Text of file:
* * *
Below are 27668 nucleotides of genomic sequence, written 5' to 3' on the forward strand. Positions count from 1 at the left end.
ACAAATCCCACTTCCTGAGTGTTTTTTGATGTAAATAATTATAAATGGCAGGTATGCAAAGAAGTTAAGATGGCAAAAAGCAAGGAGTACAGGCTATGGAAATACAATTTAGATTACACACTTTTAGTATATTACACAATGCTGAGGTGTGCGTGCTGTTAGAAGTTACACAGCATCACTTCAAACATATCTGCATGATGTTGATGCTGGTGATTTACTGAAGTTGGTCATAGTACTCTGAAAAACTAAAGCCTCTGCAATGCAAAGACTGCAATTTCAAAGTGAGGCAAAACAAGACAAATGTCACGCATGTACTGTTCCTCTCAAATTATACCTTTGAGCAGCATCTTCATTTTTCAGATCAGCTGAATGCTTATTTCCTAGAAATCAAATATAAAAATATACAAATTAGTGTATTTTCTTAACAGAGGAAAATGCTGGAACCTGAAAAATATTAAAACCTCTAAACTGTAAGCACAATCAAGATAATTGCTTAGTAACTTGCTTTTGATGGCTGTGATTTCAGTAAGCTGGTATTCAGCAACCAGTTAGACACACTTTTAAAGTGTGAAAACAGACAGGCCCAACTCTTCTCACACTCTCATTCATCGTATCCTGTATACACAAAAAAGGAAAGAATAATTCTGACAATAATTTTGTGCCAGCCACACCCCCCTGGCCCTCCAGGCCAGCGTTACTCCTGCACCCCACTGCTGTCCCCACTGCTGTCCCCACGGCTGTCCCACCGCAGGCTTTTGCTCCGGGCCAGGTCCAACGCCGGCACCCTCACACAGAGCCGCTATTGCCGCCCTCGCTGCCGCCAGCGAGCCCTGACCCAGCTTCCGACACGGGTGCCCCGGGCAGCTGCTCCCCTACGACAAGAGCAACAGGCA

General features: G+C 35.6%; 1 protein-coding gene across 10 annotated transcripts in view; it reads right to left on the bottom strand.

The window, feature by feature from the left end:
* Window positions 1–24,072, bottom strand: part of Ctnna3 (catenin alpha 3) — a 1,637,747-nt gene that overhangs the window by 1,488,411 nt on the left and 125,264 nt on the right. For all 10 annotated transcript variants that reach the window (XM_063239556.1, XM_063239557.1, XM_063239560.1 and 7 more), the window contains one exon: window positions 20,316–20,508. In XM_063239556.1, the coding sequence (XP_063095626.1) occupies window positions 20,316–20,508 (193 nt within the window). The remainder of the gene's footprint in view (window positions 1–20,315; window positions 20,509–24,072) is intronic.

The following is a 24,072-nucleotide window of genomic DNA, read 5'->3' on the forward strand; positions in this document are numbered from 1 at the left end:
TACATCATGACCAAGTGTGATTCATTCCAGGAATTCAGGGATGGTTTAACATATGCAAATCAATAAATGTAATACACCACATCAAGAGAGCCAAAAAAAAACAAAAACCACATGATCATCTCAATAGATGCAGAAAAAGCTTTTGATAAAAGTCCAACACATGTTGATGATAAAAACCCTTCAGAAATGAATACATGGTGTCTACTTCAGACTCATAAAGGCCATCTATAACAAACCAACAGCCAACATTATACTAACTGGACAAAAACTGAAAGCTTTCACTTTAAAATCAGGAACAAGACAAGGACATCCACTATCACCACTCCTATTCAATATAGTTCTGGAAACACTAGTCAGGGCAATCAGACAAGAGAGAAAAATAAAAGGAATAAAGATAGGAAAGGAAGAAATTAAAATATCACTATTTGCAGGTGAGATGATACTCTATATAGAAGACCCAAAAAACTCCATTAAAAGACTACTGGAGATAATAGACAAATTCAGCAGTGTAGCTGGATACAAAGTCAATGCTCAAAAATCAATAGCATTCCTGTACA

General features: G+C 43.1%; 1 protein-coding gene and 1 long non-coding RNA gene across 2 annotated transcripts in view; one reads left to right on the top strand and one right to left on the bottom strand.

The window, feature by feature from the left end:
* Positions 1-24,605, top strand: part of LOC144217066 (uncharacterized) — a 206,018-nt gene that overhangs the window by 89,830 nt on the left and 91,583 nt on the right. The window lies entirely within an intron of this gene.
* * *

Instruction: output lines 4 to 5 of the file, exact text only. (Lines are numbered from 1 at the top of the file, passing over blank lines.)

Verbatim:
The window, feature by feature from the left end:
* Window positions 1–24,072, bottom strand: part of Ctnna3 (catenin alpha 3) — a 1,637,747-nt gene that overhangs the window by 1,488,411 nt on the left and 125,264 nt on the right. For all 10 annotated transcript variants that reach the window (XM_063239556.1, XM_063239557.1, XM_063239560.1 and 7 more), the window contains one exon: window positions 20,316–20,508. In XM_063239556.1, the coding sequence (XP_063095626.1) occupies window positions 20,316–20,508 (193 nt within the window). The remainder of the gene's footprint in view (window positions 1–20,315; window positions 20,509–24,072) is intronic.